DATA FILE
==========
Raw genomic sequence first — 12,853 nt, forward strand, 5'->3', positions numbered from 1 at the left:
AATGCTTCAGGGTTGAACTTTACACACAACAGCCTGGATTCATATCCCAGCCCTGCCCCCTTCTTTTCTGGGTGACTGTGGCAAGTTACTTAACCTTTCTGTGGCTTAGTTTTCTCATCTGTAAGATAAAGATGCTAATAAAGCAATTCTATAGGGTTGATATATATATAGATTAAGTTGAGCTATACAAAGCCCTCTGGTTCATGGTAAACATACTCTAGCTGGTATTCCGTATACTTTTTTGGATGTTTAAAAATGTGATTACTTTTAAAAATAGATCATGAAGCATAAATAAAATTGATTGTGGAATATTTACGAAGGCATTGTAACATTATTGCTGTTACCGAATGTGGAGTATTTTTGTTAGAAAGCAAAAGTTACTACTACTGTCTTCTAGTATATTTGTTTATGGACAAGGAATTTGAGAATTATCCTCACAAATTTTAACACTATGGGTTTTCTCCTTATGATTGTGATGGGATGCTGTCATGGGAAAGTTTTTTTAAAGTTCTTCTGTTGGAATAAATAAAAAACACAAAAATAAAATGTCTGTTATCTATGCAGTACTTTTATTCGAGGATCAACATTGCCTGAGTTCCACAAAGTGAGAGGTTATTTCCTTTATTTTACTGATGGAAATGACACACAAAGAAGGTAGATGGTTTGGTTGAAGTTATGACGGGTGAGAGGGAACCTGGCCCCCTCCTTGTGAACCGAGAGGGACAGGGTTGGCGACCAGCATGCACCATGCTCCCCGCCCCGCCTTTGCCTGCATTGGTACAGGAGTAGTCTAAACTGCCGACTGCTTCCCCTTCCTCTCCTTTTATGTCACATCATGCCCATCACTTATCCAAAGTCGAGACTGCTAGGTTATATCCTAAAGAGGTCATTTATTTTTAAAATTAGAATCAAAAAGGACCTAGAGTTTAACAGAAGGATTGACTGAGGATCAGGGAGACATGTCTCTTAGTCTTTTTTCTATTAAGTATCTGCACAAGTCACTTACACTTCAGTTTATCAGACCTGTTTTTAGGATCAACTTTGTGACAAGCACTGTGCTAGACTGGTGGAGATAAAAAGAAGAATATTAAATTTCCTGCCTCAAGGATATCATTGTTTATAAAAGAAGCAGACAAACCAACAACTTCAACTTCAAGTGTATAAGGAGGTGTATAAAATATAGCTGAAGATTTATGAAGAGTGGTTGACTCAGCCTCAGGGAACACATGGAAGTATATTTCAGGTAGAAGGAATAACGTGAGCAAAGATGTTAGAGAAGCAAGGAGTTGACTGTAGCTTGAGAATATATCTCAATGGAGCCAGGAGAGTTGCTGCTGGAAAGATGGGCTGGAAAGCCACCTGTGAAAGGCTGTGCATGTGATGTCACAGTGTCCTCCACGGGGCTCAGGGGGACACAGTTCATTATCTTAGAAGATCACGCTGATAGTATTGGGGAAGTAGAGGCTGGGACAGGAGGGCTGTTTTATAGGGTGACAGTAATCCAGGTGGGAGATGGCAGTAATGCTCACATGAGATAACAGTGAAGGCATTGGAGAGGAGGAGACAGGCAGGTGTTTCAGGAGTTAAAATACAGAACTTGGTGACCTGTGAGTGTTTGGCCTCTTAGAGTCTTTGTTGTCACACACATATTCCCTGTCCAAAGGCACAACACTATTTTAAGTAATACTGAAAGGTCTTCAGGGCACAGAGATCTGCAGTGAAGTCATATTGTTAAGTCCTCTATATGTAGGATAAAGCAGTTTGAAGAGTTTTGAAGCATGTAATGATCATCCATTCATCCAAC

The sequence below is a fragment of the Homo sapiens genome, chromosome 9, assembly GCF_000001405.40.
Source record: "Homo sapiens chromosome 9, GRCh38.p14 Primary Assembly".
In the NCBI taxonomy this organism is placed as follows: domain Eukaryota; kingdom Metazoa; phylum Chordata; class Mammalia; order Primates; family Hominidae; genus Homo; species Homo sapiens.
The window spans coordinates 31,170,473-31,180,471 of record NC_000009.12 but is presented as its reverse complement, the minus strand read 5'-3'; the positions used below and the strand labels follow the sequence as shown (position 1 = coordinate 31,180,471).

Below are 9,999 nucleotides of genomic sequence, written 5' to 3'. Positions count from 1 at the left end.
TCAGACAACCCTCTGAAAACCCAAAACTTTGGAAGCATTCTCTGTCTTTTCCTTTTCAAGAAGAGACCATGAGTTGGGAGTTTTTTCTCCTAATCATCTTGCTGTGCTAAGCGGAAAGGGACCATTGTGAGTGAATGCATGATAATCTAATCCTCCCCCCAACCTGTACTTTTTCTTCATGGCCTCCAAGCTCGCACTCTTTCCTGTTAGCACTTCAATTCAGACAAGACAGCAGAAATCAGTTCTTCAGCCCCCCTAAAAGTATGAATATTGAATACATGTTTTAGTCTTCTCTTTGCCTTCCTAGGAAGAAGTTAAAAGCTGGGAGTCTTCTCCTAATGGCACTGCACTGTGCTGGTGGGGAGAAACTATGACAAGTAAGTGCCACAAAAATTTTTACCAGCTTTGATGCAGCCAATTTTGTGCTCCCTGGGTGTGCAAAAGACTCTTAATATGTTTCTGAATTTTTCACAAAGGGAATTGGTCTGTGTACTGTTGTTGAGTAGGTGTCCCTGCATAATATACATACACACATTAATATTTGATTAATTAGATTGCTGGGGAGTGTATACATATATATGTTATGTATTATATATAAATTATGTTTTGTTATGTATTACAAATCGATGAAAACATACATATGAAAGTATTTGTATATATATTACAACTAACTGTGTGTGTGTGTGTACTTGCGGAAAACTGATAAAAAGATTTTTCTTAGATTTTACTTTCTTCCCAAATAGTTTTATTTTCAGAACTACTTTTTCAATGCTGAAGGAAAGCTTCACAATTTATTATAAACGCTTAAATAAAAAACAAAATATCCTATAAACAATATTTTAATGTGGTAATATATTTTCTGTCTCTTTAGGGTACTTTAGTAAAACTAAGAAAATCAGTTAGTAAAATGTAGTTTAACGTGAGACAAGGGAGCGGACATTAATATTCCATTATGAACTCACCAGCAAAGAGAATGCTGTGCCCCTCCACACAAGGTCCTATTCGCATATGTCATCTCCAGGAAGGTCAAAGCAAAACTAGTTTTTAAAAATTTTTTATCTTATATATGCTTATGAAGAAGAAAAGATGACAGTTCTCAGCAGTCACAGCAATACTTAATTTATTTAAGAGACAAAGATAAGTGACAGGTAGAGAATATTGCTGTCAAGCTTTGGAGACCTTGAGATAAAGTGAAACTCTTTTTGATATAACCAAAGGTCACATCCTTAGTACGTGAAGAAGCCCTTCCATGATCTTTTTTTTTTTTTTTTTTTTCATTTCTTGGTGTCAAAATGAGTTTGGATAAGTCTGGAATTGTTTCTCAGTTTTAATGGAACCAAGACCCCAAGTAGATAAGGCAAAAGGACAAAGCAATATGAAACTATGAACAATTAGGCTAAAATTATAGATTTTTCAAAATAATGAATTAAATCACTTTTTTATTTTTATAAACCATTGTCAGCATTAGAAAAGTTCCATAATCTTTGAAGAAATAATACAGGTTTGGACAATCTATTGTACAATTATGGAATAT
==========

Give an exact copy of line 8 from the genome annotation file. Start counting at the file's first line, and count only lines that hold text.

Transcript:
TCAGACAACCCTCTGAAAACCCAAAACTTTGGAAGCATTCTCTGTCTTTTCCTTTTCAAGAAGAGACCATGAGTTGGGAGTTTTTTCTCCTAATCATCTTGCTGTGCTAAGCGGAAAGGGACCATTGTGAGTGAATGCATGATAATCTAATCCTCCCCCCAACCTGTACTTTTTCTTCATGGCCTCCAAGCTCGCACTCTTTCCTGTTAGCACTTCAATTCAGACAAGACAGCAGAAATCAGTTCTTCAGCCCCCCTAAAAGTATGAATATTGAATACATGTTTTAGTCTTCTCTTTGCCTTCCTAGGAAGAAGTTAAAAGCTGGGAGTCTTCTCCTAATGGCACTGCACTGTGCTGGTGGGGAGAAACTATGACAAGTAAGTGCCACAAAAATTTTTACCAGCTTTGATGCAGCCAATTTTGTGCTCCCTGGGTGTGCAAAAGACTCTTAATATGTTTCTGAATTTTTCACAAAGGGAATTGGTCTGTGTACTGTTGTTGAGTAGGTGTCCCTGCATAATATACATACACACATTAATATTTGATTAATTAGATTGCTGGGGAGTGTATACATATATATGTTATGTATTATATATAAATTATGTTTTGTTATGTATTACAAATCGATGAAAACATACATATGAAAGTATTTGTATATATATTACAACTAACTGTGTGTGTGTGTGTACTTGCGGAAAACTGATAAAAAGATTTTTCTTAGATTTTACTTTCTTCCCAAATAGTTTTATTTTCAGAACTACTTTTTCAATGCTGAAGGAAAGCTTCACAATTTATTATAAACGCTTAAATAAAAAACAAAATATCCTATAAACAATATTTTAATGTGGTAATATATTTTCTGTCTCTTTAGGGTACTTTAGTAAAACTAAGAAAATCAGTTAGTAAAATGTAGTTTAACGTGAGACAAGGGAGCGGACATTAATATTCCATTATGAACTCACCAGCAAAGAGAATGCTGTGCCCCTCCACACAAGGTCCTATTCGCATATGTCATCTCCAGGAAGGTCAAAGCAAAACTAGTTTTTAAAAATTTTTTATCTTATATATGCTTATGAAGAAGAAAAGATGACAGTTCTCAGCAGTCACAGCAATACTTAATTTATTTAAGAGACAAAGATAAGTGACAGGTAGAGAATATTGCTGTCAAGCTTTGGAGACCTTGAGATAAAGTGAAACTCTTTTTGATATAACCAAAGGTCACATCCTTAGTACGTGAAGAAGCCCTTCCATGATCTTTTTTTTTTTTTTTTTTTTCATTTCTTGGTGTCAAAATGAGTTTGGATAAGTCTGGAATTGTTTCTCAGTTTTAATGGAACCAAGACCCCAAGTAGATAAGGCAAAAGGACAAAGCAATATGAAACTATGAACAATTAGGCTAAAATTATAGATTTTTCAAAATAATGAATTAAATCACTTTTTTATTTTTATAAACCATTGTCAGCATTAGAAAAGTTCCATAATCTTTGAAGAAATAATACAGGTTTGGACAATCTATTGTACAATTATGGAATAT